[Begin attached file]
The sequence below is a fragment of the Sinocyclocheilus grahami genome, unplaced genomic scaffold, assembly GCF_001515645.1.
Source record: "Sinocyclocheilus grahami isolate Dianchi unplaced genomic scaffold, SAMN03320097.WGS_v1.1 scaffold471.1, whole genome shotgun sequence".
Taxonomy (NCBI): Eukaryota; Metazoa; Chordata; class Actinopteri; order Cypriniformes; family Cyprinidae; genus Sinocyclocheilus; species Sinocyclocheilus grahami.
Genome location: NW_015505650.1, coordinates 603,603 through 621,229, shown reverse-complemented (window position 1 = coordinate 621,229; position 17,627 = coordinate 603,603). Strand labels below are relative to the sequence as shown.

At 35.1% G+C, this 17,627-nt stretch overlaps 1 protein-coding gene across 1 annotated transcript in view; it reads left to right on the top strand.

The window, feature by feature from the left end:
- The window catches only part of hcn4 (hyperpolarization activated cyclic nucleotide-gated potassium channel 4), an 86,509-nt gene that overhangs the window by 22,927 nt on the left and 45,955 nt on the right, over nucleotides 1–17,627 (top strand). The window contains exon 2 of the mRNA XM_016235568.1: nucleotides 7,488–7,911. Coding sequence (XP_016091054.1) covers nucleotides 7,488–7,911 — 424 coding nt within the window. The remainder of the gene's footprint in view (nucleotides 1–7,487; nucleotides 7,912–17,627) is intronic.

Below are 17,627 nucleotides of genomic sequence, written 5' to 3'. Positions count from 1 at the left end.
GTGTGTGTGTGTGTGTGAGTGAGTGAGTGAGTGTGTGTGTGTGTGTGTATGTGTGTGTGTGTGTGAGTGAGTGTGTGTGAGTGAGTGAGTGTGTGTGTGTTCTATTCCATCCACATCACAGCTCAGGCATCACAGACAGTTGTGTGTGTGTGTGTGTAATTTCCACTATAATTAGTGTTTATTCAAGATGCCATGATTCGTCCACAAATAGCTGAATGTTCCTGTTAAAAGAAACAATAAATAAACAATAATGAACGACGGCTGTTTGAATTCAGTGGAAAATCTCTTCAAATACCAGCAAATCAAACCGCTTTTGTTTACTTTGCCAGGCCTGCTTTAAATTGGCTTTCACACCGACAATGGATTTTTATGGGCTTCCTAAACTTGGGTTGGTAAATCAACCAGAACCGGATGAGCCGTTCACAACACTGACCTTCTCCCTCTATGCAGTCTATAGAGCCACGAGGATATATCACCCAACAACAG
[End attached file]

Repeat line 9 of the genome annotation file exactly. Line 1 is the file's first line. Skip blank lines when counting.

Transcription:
GTGTGTGTGTGTGTGTGAGTGAGTGAGTGAGTGTGTGTGTGTGTGTGTATGTGTGTGTGTGTGTGAGTGAGTGTGTGTGAGTGAGTGAGTGTGTGTGTGTTCTATTCCATCCACATCACAGCTCAGGCATCACAGACAGTTGTGTGTGTGTGTGTGTAATTTCCACTATAATTAGTGTTTATTCAAGATGCCATGATTCGTCCACAAATAGCTGAATGTTCCTGTTAAAAGAAACAATAAATAAACAATAATGAACGACGGCTGTTTGAATTCAGTGGAAAATCTCTTCAAATACCAGCAAATCAAACCGCTTTTGTTTACTTTGCCAGGCCTGCTTTAAATTGGCTTTCACACCGACAATGGATTTTTATGGGCTTCCTAAACTTGGGTTGGTAAATCAACCAGAACCGGATGAGCCGTTCACAACACTGACCTTCTCCCTCTATGCAGTCTATAGAGCCACGAGGATATATCACCCAACAACAG